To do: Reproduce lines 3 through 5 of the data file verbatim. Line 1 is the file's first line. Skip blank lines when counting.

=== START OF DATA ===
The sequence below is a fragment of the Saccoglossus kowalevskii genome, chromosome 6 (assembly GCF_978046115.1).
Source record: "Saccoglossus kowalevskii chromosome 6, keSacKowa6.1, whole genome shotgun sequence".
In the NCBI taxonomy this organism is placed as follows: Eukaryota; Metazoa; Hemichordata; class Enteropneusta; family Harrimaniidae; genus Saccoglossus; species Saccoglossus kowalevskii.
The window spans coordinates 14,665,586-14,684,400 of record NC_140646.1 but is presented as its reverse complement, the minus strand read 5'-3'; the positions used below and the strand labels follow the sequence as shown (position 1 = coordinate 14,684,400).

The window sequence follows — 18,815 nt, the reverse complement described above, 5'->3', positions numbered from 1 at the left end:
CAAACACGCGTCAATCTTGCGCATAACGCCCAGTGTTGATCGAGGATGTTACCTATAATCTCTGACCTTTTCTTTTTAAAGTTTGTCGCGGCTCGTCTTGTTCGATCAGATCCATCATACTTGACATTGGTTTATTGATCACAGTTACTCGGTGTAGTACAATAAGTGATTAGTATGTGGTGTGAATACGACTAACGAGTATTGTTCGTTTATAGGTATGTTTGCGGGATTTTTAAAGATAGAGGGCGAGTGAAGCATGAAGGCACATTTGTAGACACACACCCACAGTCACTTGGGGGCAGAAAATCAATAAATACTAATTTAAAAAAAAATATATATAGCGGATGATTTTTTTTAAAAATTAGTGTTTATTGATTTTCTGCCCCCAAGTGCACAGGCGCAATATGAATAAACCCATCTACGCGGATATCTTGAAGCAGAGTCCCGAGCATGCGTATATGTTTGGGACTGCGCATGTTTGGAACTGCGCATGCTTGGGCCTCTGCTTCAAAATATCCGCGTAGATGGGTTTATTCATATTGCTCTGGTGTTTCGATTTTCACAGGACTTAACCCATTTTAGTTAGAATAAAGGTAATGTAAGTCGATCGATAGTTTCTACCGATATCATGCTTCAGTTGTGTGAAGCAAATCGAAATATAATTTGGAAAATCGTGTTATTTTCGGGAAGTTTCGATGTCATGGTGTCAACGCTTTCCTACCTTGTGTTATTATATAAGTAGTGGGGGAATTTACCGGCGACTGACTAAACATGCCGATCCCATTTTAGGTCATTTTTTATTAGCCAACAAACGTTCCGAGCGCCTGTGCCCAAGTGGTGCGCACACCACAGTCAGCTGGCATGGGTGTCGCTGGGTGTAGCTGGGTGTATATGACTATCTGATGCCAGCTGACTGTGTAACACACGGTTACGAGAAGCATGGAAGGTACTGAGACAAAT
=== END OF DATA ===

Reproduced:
In the NCBI taxonomy this organism is placed as follows: Eukaryota; Metazoa; Hemichordata; class Enteropneusta; family Harrimaniidae; genus Saccoglossus; species Saccoglossus kowalevskii.
The window spans coordinates 14,665,586-14,684,400 of record NC_140646.1 but is presented as its reverse complement, the minus strand read 5'-3'; the positions used below and the strand labels follow the sequence as shown (position 1 = coordinate 14,684,400).

The window sequence follows — 18,815 nt, the reverse complement described above, 5'->3', positions numbered from 1 at the left end: